• Chile: paid in December or in two halves, in September and December[1][3]

Asia[edit]

Mandatory[edit]

Customary[edit]

Africa[edit]

  • Angola: A mandatory vacation bonus is paid before a holiday. A mandatory 14th-month Christmas is paid in December.
  • Nigeria: paid before Christmas
  • South Africa: paid at the end of the year[1][3]

See also[edit]

References[edit]

  1. ^ a b c d e f "13th Month Pay | An Employer's Guide to Monetary Benefits". Globalization Partners. 13 November 2019. Retrieved 29 February 2020.
  2. ^ "ТРИНАДЦАТАЯ ЗАРПЛАТА". msd.com.ua.
  3. ^ a b c d e "Revisiting 13th and 14th Month Bonus Rules in Latin America, Europe, Africa and Asia".
  4. ^ a b Law 4749, of 12 August 1965
  5. ^ a b c Kagan, Julia. "Aguinaldo". Investopedia. Retrieved 29 February 2020.
  6. ^ "13th Month Pay Vs. Christmas Bonus: Know The Difference". eCompareMo. Retrieved 29 February 2020.
  7. ^ "La paga extra no es obligatoria en verano". ORH | Observatorio de Recursos Humanos. 21 June 2019.
  8. ^ "BAG, Urteil vom 12. 10. 2005 – 10 AZR 640/04". lexetius.com. Retrieved 28 April 2020.
  9. ^ reserved, Copyright Haufe-Lexware GmbH & Co KG- all rights. "Dreizehntes Gehalt | Haufe Personal Office Platin | Personal | Haufe". Haufe.de News und Fachwissen (in German). Retrieved 28 April 2020.
  10. ^ "Bundesarbeitsgericht". juris.bundesarbeitsgericht.de. Retrieved 28 April 2020.
  11. ^ "Bundesarbeitsgericht". juris.bundesarbeitsgericht.de. Retrieved 28 April 2020.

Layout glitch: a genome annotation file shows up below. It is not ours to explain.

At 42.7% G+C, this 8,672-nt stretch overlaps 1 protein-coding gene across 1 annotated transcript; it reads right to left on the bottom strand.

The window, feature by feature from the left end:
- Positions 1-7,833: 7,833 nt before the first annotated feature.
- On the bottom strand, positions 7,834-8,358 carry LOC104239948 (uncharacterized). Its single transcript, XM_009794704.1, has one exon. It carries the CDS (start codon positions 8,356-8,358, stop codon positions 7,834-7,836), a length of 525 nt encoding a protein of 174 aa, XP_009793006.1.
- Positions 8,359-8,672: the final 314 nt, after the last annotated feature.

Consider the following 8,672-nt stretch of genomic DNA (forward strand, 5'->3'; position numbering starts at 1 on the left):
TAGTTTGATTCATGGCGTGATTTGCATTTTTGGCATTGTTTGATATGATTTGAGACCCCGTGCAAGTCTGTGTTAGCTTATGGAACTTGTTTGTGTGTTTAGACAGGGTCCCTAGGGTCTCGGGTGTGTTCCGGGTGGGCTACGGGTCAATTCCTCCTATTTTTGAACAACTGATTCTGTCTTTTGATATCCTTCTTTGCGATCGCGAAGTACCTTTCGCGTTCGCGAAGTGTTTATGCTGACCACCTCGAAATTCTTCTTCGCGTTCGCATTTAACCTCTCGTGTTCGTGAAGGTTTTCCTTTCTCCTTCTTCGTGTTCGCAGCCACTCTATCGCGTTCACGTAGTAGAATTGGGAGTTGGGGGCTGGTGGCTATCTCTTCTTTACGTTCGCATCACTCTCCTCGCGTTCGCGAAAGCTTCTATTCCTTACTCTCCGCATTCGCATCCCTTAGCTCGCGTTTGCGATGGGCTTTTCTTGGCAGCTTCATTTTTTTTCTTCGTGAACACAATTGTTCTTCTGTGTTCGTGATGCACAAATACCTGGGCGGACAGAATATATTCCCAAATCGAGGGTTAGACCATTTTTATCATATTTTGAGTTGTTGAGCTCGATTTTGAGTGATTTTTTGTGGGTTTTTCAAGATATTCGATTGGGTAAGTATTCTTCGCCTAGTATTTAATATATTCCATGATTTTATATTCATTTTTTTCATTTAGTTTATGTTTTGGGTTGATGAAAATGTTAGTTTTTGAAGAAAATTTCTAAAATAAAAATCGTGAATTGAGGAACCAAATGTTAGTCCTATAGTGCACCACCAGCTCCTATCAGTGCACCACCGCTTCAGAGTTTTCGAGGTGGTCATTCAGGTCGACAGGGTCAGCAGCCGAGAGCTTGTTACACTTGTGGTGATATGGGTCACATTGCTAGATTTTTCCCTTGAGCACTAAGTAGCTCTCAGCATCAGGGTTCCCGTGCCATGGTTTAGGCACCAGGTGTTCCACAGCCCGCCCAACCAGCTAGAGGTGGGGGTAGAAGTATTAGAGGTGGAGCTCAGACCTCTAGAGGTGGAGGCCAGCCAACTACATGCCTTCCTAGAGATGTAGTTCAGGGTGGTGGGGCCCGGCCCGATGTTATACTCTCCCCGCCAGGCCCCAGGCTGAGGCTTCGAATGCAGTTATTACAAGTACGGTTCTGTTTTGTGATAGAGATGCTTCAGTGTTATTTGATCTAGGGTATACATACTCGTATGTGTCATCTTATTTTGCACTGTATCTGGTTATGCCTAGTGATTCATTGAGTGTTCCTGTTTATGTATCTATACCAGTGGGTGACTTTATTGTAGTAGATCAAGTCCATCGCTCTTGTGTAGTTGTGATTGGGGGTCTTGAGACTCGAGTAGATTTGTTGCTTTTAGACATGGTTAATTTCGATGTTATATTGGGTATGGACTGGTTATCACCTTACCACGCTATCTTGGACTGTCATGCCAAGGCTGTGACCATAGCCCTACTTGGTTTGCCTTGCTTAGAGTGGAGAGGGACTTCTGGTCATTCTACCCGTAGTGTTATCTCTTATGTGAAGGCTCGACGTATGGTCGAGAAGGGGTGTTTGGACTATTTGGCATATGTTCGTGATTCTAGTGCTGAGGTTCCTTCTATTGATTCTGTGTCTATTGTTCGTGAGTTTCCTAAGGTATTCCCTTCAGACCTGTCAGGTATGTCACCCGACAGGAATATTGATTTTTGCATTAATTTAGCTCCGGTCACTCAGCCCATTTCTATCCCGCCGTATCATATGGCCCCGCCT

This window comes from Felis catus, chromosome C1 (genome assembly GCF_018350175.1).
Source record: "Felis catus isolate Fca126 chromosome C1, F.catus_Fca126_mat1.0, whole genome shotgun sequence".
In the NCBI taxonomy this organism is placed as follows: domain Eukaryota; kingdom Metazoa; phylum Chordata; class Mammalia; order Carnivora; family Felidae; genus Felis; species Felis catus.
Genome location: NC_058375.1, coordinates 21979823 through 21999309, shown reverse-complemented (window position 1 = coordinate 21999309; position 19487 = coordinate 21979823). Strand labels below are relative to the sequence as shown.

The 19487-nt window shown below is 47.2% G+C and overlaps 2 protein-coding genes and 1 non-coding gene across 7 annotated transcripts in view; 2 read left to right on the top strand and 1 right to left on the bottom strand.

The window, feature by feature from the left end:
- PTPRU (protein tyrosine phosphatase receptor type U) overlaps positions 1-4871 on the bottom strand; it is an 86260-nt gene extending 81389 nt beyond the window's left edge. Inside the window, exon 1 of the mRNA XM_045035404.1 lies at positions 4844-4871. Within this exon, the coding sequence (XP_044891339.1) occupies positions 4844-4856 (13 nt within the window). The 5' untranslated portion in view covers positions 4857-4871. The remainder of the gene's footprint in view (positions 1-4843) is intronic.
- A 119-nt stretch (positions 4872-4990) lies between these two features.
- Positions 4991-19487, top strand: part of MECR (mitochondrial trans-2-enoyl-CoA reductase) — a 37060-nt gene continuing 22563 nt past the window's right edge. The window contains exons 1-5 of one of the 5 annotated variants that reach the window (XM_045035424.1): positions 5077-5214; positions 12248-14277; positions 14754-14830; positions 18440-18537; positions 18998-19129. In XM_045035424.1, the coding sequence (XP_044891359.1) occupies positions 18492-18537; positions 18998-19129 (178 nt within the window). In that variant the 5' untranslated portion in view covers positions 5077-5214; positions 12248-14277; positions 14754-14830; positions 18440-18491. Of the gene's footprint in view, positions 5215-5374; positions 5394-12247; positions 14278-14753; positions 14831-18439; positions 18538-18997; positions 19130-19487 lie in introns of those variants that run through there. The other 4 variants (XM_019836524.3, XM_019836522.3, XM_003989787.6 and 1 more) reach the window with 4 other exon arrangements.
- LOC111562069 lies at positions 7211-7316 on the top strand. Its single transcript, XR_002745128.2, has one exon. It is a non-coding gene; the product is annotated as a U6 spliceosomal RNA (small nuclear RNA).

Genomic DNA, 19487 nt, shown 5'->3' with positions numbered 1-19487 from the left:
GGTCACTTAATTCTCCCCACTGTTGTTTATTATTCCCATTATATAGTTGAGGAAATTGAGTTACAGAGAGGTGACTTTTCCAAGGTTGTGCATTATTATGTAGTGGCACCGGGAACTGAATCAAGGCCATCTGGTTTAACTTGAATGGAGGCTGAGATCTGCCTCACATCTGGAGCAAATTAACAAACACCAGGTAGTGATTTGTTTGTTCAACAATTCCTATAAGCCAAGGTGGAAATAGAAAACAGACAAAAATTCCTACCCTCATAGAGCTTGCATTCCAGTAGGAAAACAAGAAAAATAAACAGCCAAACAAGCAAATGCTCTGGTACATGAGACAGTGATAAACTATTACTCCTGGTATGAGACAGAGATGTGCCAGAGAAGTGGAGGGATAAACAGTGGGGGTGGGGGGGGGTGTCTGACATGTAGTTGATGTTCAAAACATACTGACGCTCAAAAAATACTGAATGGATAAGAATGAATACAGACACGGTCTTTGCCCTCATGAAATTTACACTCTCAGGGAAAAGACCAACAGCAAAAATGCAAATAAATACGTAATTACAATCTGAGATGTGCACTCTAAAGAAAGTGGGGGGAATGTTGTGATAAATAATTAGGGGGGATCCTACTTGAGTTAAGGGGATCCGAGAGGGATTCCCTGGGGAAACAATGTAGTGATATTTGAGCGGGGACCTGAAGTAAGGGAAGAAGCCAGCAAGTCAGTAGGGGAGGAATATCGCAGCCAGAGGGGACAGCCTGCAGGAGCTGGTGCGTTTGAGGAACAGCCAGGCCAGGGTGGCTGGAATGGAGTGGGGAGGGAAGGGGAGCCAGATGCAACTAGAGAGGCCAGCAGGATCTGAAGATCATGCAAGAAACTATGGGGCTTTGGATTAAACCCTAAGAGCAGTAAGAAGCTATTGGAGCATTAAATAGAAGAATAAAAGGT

12. ^ a b SPIEGEL, DER. "Mindestlohn-Urteil: Weihnachtsgeld darf angerechnet werden - DER SPIEGEL - Wirtschaft". www.spiegel.de (in German). Retrieved 28 April 2020.
  13. ^ reserved, Copyright Haufe-Lexware GmbH & Co KG- all rights. "Sonstige Bezüge im Lohnsteuerrecht | Haufe Personal Office Platin | Personal | Haufe". Haufe.de News und Fachwissen (in German). Retrieved 28 April 2020.
  14. ^ "DFR - BVerfGE 96, 1 - Weihnachtsfreibetrag". www.servat.unibe.ch. Retrieved 28 April 2020.
  15. ^ "Sonderzahlungen -» dbb beamtenbund und tarifunion". web.archive.org. 23 September 2015. Retrieved 28 April 2020.
  16. ^ a b "Salary and Benefits | ETAS". www.e-tas.ch. Retrieved 28 April 2020.
  17. ^ "INFOLEG". servicios.infoleg.gob.ar.
  18. ^ "Sueldo Anual Complementario o Aguinaldo". Ministerio de Trabajo y Seguridad Social.
  19. ^ Law 4090, of 13 July 1962.
  20. ^ "13th Salary in Brazil".
  21. ^ "Revisiting 13th and 14th Month Bonus Rules in Latin America, Europe, Africa and Asia". Aon plc. September 2017. Retrieved 5 August 2019.
  22. ^ "Variable wage components: AWS, bonus, variable pay". Ministry of Manpower Singapore.
  23. ^ "Vietnam PEO & Employer of Record - Expand Business into Vietnam". Globalization Partners.

Further reading[edit]